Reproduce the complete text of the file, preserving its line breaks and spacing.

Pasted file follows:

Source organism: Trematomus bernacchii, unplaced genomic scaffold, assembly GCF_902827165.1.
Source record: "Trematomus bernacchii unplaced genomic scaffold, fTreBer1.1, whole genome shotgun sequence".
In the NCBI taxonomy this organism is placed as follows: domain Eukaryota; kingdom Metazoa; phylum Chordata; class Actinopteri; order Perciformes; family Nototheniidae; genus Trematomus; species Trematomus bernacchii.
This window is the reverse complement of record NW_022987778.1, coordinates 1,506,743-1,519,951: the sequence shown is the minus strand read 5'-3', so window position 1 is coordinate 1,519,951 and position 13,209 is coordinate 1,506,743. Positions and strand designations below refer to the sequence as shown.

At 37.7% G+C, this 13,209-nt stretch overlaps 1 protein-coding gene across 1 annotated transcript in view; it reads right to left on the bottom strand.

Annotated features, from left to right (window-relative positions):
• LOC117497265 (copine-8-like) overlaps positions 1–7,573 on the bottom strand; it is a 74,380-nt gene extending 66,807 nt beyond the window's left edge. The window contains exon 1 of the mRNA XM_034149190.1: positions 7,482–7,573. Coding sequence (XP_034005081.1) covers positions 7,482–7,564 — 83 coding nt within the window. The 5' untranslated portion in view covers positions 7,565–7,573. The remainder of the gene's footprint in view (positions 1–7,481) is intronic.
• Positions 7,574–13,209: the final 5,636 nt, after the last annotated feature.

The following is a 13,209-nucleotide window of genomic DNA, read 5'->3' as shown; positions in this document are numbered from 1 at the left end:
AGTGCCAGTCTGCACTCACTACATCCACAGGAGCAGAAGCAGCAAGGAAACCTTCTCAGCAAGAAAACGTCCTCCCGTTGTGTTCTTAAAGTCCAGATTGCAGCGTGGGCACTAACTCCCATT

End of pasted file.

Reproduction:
Source organism: Trematomus bernacchii, unplaced genomic scaffold, assembly GCF_902827165.1.
Source record: "Trematomus bernacchii unplaced genomic scaffold, fTreBer1.1, whole genome shotgun sequence".
In the NCBI taxonomy this organism is placed as follows: domain Eukaryota; kingdom Metazoa; phylum Chordata; class Actinopteri; order Perciformes; family Nototheniidae; genus Trematomus; species Trematomus bernacchii.
This window is the reverse complement of record NW_022987778.1, coordinates 1,506,743-1,519,951: the sequence shown is the minus strand read 5'-3', so window position 1 is coordinate 1,519,951 and position 13,209 is coordinate 1,506,743. Positions and strand designations below refer to the sequence as shown.

At 37.7% G+C, this 13,209-nt stretch overlaps 1 protein-coding gene across 1 annotated transcript in view; it reads right to left on the bottom strand.

Annotated features, from left to right (window-relative positions):
• LOC117497265 (copine-8-like) overlaps positions 1–7,573 on the bottom strand; it is a 74,380-nt gene extending 66,807 nt beyond the window's left edge. The window contains exon 1 of the mRNA XM_034149190.1: positions 7,482–7,573. Coding sequence (XP_034005081.1) covers positions 7,482–7,564 — 83 coding nt within the window. The 5' untranslated portion in view covers positions 7,565–7,573. The remainder of the gene's footprint in view (positions 1–7,481) is intronic.
• Positions 7,574–13,209: the final 5,636 nt, after the last annotated feature.

The following is a 13,209-nucleotide window of genomic DNA, read 5'->3' as shown; positions in this document are numbered from 1 at the left end:
AGTGCCAGTCTGCACTCACTACATCCACAGGAGCAGAAGCAGCAAGGAAACCTTCTCAGCAAGAAAACGTCCTCCCGTTGTGTTCTTAAAGTCCAGATTGCAGCGTGGGCACTAACTCCCATT